When Josh met Sally at the University of Minnesota, both had a somewhat romantic idea of family life on a farm.
Josh was born on a dairy farm, but by the time he was eight-years-old, his family had given up farming and sold off much of the 160-acre homestead, holding on to just 40-acres. His memories of farming were fuzzy glimpses of afternoons hunting for frogs. Sally describes her childhood self as “a typical city girl.” Although she had spent some time visiting her grandparents’ old farm, most of her ideas of farming came from reading Laura Ingalls Wilder books in her Minneapolis bedroom.
The following is a guest post from Dan Allen, the CFO of Farmscape Gardens, a Los Angeles-based organic garden installation and maintenance company that since its founding has become the largest urban farming venture in Southern California.
Urban farming has a dirty secret: the vast majority of garden plots in backyards, schoolyards, community gardens, rooftops and vacant lots are in a state of disrepair. Weeds outnumber thriving vegetables, soil nutrient levels are depleted, and irrigation is irregular at best.
This reality clashes squarely with the presentation of urban farming by journalists, academics and activists. The noble objectives of these urban farming projects means that those covering urban farming tend to overlook the harsh reality that most are neglected, ravaged by pests and withered from irregular irrigation.
News Release – ST. PAUL – The Minnesota Institute of Sustainable Agriculture has released the second case study in an online series that provides beginning and transitioning farmers with a unique virtual resource.
“Profiles in Sustainable Agriculture” is a project that uses graphics and narratives to integrate personal stories of profiled farmers with detailed information on their practices.
The following is a guest post from Roxanne Christensen, Co-creator of SPIN-Farming, an online learning series on small plot commercial farming that has helped hundreds of new farmers get started in business throughout the U.S. and Canada.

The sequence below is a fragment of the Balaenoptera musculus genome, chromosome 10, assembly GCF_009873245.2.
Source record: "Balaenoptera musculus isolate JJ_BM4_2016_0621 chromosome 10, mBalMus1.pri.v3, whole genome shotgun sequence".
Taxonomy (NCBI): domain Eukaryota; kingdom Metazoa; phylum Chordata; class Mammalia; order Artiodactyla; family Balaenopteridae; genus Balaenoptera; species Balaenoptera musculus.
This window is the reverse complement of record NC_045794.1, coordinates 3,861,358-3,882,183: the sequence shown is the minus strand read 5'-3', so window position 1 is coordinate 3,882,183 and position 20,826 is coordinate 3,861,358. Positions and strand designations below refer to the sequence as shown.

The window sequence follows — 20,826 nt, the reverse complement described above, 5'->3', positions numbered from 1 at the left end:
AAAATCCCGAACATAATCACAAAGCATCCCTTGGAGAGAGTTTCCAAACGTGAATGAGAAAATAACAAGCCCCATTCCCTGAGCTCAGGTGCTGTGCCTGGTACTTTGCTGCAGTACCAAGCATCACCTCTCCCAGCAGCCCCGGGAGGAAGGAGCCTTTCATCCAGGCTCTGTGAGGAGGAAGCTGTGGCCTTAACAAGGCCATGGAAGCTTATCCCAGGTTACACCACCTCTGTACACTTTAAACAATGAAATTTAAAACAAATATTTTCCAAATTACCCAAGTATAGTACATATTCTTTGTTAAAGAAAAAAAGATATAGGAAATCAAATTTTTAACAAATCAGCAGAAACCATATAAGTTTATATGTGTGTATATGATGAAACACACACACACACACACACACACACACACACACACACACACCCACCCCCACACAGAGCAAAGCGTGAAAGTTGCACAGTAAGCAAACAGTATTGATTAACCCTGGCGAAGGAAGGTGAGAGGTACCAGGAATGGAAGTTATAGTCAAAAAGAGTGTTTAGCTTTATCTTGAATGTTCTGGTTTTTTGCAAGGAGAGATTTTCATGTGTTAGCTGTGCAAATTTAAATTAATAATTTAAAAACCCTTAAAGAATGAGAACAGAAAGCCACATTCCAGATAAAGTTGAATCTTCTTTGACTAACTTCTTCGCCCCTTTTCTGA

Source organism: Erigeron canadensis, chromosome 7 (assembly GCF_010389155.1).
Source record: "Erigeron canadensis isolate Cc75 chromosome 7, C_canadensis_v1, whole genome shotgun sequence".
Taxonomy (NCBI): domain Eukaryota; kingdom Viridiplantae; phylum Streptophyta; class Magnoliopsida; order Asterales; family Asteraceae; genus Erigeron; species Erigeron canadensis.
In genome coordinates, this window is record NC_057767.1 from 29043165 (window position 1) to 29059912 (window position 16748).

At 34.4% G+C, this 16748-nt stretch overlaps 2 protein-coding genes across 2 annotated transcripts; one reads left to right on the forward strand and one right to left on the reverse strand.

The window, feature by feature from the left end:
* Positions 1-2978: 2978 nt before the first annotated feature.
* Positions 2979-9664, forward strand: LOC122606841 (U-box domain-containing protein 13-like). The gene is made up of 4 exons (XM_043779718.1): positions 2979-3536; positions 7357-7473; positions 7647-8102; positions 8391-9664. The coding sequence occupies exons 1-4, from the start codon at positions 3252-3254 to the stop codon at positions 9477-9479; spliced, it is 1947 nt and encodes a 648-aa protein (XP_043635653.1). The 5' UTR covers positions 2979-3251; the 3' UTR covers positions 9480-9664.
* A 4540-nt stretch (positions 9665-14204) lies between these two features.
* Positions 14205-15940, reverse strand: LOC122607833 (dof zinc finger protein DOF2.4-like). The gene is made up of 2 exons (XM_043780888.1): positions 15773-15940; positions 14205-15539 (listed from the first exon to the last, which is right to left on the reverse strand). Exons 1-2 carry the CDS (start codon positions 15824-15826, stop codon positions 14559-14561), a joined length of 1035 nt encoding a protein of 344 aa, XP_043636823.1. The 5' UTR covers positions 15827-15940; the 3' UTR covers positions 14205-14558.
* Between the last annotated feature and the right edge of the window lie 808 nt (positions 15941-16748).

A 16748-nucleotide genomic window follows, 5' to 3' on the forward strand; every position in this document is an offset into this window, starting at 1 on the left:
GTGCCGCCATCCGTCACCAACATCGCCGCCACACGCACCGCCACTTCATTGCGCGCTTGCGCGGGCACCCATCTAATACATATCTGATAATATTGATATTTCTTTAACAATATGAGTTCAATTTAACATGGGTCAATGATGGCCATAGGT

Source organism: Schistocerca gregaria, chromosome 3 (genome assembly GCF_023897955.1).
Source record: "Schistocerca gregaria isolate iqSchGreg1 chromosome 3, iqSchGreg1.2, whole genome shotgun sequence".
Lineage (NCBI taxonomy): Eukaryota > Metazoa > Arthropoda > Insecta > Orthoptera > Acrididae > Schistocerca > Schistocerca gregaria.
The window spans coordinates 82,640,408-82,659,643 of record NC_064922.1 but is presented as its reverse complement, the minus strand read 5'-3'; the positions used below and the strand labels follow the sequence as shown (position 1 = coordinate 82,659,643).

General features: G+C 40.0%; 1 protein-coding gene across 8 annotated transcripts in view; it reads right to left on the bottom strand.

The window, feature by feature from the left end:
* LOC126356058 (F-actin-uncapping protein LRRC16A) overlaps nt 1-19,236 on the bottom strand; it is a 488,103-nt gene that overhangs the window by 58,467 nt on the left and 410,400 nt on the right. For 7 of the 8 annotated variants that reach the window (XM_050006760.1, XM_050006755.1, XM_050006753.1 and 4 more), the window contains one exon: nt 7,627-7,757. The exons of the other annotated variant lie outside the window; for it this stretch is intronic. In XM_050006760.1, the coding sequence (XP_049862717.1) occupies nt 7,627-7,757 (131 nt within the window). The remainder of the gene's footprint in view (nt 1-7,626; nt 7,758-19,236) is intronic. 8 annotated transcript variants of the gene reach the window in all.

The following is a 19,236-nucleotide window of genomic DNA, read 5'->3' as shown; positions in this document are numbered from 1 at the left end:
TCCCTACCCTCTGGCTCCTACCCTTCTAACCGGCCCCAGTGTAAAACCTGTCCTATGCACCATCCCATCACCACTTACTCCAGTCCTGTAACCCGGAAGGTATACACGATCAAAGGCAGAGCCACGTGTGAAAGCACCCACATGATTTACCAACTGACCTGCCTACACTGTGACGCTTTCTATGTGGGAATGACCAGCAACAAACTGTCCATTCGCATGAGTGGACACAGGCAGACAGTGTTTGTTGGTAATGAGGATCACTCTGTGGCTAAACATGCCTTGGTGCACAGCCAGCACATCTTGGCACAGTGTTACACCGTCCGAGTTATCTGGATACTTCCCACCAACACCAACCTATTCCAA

Sustainability has gone beyond a buzz word among policymakers, planners, and politicians and is now spurring plans for significant changes in how U.S. cities function. Producing food for residents within city borders has become a cornerstone of these plans. Some cities are considering or have actually implemented initiatives that require meeting a percent of their food needs through local food producers. This has very positive implications for entrepreneurial urban farming. But so far, what urban agriculture has been most successful at growing are non-profits.
Currently, urban agriculture is a movement driven by advocates who take pleasure in food growing as part of a lifestyle, or activists who are passionate about combating the negative effects of our industrial food system. Urban “farms” are social programs that happen to grow food, and urban “farmers” are non-profit employees. Ironically, a point that has gotten lost amid all our zeal to reconnect with the source of our food is that farming is an occupation. It requires talent, training, knowledge and business savvy. It is no different than any other highly skilled profession.
News Release – WASHINGTON, Feb. 16, 2012 – Today, Agriculture Secretary Tom Vilsack and USDA’s National Agricultural Library, in partnership with the American Farm Bureau Federation, announced Start2farm.gov, a new online portal that helps provide assistance for beginning farmers and ranchers. The portal includes links to training, financing, technical assistance and other support services specifically for beginning farmers and ranchers as well as successful case studies about new and beginning farmers and ranchers.